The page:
5 Mistakes To Avoid When Conducting Reference Checks
By: Gail Mayes May 14, 2018
Background and reference checks are a vital part of any interview or hiring process. Yet many organizations get reference checks wrong, placing their entire process at risk. As a part of our search process here at Vanderbloemen, we help our clients conduct thorough reference and background checks on potential hires. Thus, we have seen some common mistakes that organizations make related to the reference checks process. Here are five common mistakes to avoid when conducting reference checks:
1. Failing to Do Them
A reference check is an opportunity to protect your church by learning how candidates have conducted themselves in past positions. Failing to follow through and perform a reference check introduces a significant, yet avoidable risk.
Reference checks are not an opportunity to dig up dirt on a candidate; rather, the process allows you to learn more about his or her strengths and the best way to manage the person. Even if you are confident that the candidate will have only positive references, you can rest easy knowing you did your due diligence.
2. Contacting References at the Wrong Stage in the Process
At Vanderbloemen Search Group, we have seen churches request references at a variety of points in the search process. Some churches want references before they have had any interaction with the candidate. For other churches, reference checks are an afterthought for the weeks after the job has already been offered and the contract signed.
A church can do reference checks at any point they wish. From our experience, however, we recommend talking to references after initial interviews but before an offer has been extended.
Contacting references after initial interviews allows you to ask references about any concerns that may have come up during your initial conversations with the candidate.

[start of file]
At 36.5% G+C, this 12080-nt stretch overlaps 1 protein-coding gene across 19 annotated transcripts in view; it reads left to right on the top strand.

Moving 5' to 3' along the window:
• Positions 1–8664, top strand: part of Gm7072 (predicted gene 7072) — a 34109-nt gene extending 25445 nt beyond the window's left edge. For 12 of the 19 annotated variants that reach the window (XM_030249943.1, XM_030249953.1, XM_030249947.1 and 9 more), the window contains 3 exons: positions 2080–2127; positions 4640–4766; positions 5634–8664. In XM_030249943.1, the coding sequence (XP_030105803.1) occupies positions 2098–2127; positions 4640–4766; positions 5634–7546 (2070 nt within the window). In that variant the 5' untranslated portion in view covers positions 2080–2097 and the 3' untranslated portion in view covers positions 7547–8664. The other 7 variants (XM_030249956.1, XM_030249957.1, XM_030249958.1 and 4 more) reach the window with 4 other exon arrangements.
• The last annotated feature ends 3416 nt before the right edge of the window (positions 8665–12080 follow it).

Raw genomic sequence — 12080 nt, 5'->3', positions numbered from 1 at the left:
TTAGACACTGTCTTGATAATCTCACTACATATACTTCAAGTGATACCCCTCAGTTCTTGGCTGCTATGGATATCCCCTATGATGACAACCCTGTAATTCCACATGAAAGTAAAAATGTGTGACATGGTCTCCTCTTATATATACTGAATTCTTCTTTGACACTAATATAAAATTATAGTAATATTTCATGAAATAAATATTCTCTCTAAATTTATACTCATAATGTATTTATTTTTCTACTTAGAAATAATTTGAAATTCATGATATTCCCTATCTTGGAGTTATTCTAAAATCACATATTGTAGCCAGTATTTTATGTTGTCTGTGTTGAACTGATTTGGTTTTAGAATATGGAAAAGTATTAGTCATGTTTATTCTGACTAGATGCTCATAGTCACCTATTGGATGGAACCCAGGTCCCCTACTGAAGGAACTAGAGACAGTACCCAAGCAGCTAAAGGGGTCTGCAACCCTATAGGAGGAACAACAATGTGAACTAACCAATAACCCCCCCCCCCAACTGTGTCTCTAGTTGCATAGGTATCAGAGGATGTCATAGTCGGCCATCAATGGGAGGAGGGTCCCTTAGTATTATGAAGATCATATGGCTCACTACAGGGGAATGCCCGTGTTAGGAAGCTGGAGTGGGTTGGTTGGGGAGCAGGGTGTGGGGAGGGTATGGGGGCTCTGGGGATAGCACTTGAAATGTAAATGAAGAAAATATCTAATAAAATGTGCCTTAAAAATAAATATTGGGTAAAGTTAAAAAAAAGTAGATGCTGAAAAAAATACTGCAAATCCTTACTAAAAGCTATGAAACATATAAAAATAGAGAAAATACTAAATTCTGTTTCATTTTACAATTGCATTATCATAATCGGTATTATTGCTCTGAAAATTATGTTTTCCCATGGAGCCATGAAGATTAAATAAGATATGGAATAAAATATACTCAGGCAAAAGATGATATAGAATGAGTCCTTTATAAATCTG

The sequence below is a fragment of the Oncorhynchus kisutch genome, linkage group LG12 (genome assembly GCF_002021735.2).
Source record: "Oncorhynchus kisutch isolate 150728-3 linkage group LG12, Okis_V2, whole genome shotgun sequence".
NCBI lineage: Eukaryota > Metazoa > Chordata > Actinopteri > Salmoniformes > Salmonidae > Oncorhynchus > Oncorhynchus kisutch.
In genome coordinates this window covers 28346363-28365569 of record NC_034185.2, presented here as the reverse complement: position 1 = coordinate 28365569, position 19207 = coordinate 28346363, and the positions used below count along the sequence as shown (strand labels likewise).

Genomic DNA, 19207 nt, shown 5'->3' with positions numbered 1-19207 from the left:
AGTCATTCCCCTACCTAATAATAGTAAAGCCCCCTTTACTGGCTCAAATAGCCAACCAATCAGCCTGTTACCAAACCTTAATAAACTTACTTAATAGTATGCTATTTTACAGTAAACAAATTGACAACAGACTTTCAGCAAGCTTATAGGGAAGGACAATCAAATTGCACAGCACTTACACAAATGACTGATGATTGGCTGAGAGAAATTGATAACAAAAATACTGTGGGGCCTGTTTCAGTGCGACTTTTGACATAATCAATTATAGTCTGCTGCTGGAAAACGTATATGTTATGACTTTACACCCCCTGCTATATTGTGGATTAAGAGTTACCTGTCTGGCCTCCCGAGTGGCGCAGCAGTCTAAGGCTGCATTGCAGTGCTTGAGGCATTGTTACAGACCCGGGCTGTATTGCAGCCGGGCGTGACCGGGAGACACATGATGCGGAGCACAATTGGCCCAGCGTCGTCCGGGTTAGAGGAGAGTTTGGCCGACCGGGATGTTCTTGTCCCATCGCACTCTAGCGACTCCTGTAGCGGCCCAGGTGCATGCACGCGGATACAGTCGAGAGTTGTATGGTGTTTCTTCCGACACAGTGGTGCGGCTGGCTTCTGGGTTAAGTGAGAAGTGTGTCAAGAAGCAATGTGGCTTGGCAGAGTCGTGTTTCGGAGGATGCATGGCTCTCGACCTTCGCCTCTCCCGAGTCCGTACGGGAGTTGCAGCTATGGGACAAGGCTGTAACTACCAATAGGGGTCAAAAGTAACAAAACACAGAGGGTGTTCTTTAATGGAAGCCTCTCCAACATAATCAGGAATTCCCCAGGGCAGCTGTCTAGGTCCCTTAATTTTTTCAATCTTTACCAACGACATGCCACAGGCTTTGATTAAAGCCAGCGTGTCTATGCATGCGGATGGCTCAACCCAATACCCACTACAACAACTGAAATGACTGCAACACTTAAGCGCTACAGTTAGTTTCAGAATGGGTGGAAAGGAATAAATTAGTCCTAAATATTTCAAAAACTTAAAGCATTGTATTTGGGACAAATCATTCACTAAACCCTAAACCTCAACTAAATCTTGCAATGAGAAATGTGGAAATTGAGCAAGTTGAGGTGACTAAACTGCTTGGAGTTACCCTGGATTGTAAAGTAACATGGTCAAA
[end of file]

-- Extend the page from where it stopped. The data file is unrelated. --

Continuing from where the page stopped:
By completing the reference and background checks at a strategic point in the interview process, you create a window of opportunity to take action with the information that you have gained. Likewise, if a reference’s response to any of your inquiry causes alarm, you have time to ask the candidate for an explanation.
3. Talking to the Wrong People
At Vanderbloemen Search Group, we ask candidates to provide references that fit in one of three categories:
- individuals to whom they reported
- colleagues or peers
- individuals that reported to them
By talking with individuals in each of these categories, we can stitch together a complete picture of how a candidate relates to those in leadership over them, how he may work with colleagues, and how the candidate leads those under him. If a candidate provides a family member as a reference – even if the family member supervised them – ask for additional references. The opinion of a loved one (or even a well-meaning mentor) is usually biased – for better or for worse.
4. Asking the Wrong Questions
Before you start calling references, ask yourself, “What is the purpose of this call? What information do I want to obtain?” Once you have a clear answer to that question, then you can sit down and formulate questions to help you get the information you are seeking. If, after your first interview with a candidate, you have questions about their leadership abilities, focus your questions on that area. If you are hiring a Student Pastor and want to know how they have interacted with parents, create questions that allow you to hone in on that information.
It’s fine to have a general template of questions to ask as a starting point; just be prepared to add additional questions so that you can get enough information to make the best hiring decision for your organization.
5. Failing to Act on New Information
Once you talk with a candidate’s references and feel comfortable making the hire, don’t throw out everything you learned from her references.
References shed light on what a candidate may need to thrive in your work environment.
Sharing the information you learned during the reference check with the appropriate people will allow you to best manage and lead your new hire. If you talk with a candidate’s supervisor and he states that she is great relationally but needs help staying organized, be sure to connect her with a talented Administrative Assistant or make sure she has accountability markers set up to keep her on track. Likewise, if you learn that your Senior Pastor is an amazing visionary but is an introvert, share that information with your Senior Leadership Team so that they know not to plan an all-staff party on his first day in the office.